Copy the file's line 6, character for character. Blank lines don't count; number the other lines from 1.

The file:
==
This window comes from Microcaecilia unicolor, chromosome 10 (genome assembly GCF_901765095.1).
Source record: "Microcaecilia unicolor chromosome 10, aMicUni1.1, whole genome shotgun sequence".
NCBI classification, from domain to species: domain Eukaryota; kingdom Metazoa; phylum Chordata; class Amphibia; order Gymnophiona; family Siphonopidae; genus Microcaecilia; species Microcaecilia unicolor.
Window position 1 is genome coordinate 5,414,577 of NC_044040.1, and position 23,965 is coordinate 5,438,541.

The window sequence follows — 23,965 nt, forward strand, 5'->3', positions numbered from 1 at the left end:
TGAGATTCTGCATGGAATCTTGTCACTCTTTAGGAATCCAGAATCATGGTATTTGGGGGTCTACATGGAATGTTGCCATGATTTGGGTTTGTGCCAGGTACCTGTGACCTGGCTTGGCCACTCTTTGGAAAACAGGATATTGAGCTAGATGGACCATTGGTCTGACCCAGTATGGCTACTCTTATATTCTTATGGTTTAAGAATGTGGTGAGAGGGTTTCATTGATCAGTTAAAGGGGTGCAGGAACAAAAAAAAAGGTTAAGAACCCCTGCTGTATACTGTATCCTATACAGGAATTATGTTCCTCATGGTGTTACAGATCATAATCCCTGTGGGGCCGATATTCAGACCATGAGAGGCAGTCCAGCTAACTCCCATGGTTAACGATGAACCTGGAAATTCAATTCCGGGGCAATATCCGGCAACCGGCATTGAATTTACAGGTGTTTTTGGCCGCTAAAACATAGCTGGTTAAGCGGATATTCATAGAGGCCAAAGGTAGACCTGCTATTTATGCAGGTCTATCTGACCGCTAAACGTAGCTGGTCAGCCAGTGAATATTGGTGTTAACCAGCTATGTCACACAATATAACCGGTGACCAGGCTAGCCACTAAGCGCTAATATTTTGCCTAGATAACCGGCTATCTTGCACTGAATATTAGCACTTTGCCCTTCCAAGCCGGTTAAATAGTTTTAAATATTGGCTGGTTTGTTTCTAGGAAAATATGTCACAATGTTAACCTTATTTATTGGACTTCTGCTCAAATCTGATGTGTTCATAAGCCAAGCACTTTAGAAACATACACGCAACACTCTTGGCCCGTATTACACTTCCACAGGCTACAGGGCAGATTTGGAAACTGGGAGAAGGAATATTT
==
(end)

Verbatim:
TGAGATTCTGCATGGAATCTTGTCACTCTTTAGGAATCCAGAATCATGGTATTTGGGGGTCTACATGGAATGTTGCCATGATTTGGGTTTGTGCCAGGTACCTGTGACCTGGCTTGGCCACTCTTTGGAAAACAGGATATTGAGCTAGATGGACCATTGGTCTGACCCAGTATGGCTACTCTTATATTCTTATGGTTTAAGAATGTGGTGAGAGGGTTTCATTGATCAGTTAAAGGGGTGCAGGAACAAAAAAAAAGGTTAAGAACCCCTGCTGTATACTGTATCCTATACAGGAATTATGTTCCTCATGGTGTTACAGATCATAATCCCTGTGGGGCCGATATTCAGACCATGAGAGGCAGTCCAGCTAACTCCCATGGTTAACGATGAACCTGGAAATTCAATTCCGGGGCAATATCCGGCAACCGGCATTGAATTTACAGGTGTTTTTGGCCGCTAAAACATAGCTGGTTAAGCGGATATTCATAGAGGCCAAAGGTAGACCTGCTATTTATGCAGGTCTATCTGACCGCTAAACGTAGCTGGTCAGCCAGTGAATATTGGTGTTAACCAGCTATGTCACACAATATAACCGGTGACCAGGCTAGCCACTAAGCGCTAATATTTTGCCTAGATAACCGGCTATCTTGCACTGAATATTAGCACTTTGCCCTTCCAAGCCGGTTAAATAGTTTTAAATATTGGCTGGTTTGTTTCTAGGAAAATATGTCACAATGTTAACCTTATTTATTGGACTTCTGCTCAAATCTGATGTGTTCATAAGCCAAGCACTTTAGAAACATACACGCAACACTCTTGGCCCGTATTACACTTCCACAGGCTACAGGGCAGATTTGGAAACTGGGAGAAGGAATATTT